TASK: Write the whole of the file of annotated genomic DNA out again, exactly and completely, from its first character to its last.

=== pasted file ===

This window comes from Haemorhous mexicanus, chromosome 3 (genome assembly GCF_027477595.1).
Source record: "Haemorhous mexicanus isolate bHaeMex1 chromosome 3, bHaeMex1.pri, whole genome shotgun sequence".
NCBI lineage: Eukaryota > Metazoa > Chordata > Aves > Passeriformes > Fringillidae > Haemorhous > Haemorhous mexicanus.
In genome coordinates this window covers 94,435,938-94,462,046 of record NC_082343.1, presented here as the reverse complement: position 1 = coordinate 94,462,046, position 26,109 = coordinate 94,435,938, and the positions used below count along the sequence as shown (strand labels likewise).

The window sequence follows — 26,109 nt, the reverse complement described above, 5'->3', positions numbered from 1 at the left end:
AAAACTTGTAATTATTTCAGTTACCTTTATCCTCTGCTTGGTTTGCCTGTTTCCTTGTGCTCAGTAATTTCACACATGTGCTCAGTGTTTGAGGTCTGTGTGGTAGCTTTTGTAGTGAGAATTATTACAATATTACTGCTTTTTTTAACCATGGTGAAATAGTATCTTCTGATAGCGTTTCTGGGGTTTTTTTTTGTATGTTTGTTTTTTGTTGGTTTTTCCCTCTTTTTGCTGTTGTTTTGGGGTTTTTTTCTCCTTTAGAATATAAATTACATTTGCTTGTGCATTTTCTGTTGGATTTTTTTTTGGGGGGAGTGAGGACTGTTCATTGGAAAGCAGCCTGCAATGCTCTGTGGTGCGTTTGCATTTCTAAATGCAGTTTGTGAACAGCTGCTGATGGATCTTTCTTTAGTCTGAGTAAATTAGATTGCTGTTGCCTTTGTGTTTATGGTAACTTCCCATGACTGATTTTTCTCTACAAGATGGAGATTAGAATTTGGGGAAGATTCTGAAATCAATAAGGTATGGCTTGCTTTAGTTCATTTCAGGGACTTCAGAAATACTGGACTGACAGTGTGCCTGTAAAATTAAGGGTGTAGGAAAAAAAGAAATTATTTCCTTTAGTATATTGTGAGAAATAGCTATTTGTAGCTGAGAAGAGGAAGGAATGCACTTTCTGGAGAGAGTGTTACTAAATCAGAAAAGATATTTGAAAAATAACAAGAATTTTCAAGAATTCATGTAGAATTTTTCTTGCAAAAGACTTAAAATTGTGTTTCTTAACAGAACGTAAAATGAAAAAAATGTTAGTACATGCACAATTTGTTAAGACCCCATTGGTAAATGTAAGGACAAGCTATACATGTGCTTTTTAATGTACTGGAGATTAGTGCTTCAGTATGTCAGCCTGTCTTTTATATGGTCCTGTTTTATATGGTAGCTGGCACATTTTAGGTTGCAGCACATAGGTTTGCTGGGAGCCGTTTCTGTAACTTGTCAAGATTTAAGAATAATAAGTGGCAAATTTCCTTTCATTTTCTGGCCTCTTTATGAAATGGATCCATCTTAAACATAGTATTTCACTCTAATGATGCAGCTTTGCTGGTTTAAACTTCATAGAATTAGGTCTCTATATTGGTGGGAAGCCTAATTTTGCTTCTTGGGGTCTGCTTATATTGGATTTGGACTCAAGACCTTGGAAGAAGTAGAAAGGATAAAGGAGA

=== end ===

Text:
This window comes from Haemorhous mexicanus, chromosome 3 (genome assembly GCF_027477595.1).
Source record: "Haemorhous mexicanus isolate bHaeMex1 chromosome 3, bHaeMex1.pri, whole genome shotgun sequence".
NCBI lineage: Eukaryota > Metazoa > Chordata > Aves > Passeriformes > Fringillidae > Haemorhous > Haemorhous mexicanus.
In genome coordinates this window covers 94,435,938-94,462,046 of record NC_082343.1, presented here as the reverse complement: position 1 = coordinate 94,462,046, position 26,109 = coordinate 94,435,938, and the positions used below count along the sequence as shown (strand labels likewise).

The window sequence follows — 26,109 nt, the reverse complement described above, 5'->3', positions numbered from 1 at the left end:
AAAACTTGTAATTATTTCAGTTACCTTTATCCTCTGCTTGGTTTGCCTGTTTCCTTGTGCTCAGTAATTTCACACATGTGCTCAGTGTTTGAGGTCTGTGTGGTAGCTTTTGTAGTGAGAATTATTACAATATTACTGCTTTTTTTAACCATGGTGAAATAGTATCTTCTGATAGCGTTTCTGGGGTTTTTTTTTGTATGTTTGTTTTTTGTTGGTTTTTCCCTCTTTTTGCTGTTGTTTTGGGGTTTTTTTCTCCTTTAGAATATAAATTACATTTGCTTGTGCATTTTCTGTTGGATTTTTTTTTGGGGGGAGTGAGGACTGTTCATTGGAAAGCAGCCTGCAATGCTCTGTGGTGCGTTTGCATTTCTAAATGCAGTTTGTGAACAGCTGCTGATGGATCTTTCTTTAGTCTGAGTAAATTAGATTGCTGTTGCCTTTGTGTTTATGGTAACTTCCCATGACTGATTTTTCTCTACAAGATGGAGATTAGAATTTGGGGAAGATTCTGAAATCAATAAGGTATGGCTTGCTTTAGTTCATTTCAGGGACTTCAGAAATACTGGACTGACAGTGTGCCTGTAAAATTAAGGGTGTAGGAAAAAAAGAAATTATTTCCTTTAGTATATTGTGAGAAATAGCTATTTGTAGCTGAGAAGAGGAAGGAATGCACTTTCTGGAGAGAGTGTTACTAAATCAGAAAAGATATTTGAAAAATAACAAGAATTTTCAAGAATTCATGTAGAATTTTTCTTGCAAAAGACTTAAAATTGTGTTTCTTAACAGAACGTAAAATGAAAAAAATGTTAGTACATGCACAATTTGTTAAGACCCCATTGGTAAATGTAAGGACAAGCTATACATGTGCTTTTTAATGTACTGGAGATTAGTGCTTCAGTATGTCAGCCTGTCTTTTATATGGTCCTGTTTTATATGGTAGCTGGCACATTTTAGGTTGCAGCACATAGGTTTGCTGGGAGCCGTTTCTGTAACTTGTCAAGATTTAAGAATAATAAGTGGCAAATTTCCTTTCATTTTCTGGCCTCTTTATGAAATGGATCCATCTTAAACATAGTATTTCACTCTAATGATGCAGCTTTGCTGGTTTAAACTTCATAGAATTAGGTCTCTATATTGGTGGGAAGCCTAATTTTGCTTCTTGGGGTCTGCTTATATTGGATTTGGACTCAAGACCTTGGAAGAAGTAGAAAGGATAAAGGAGA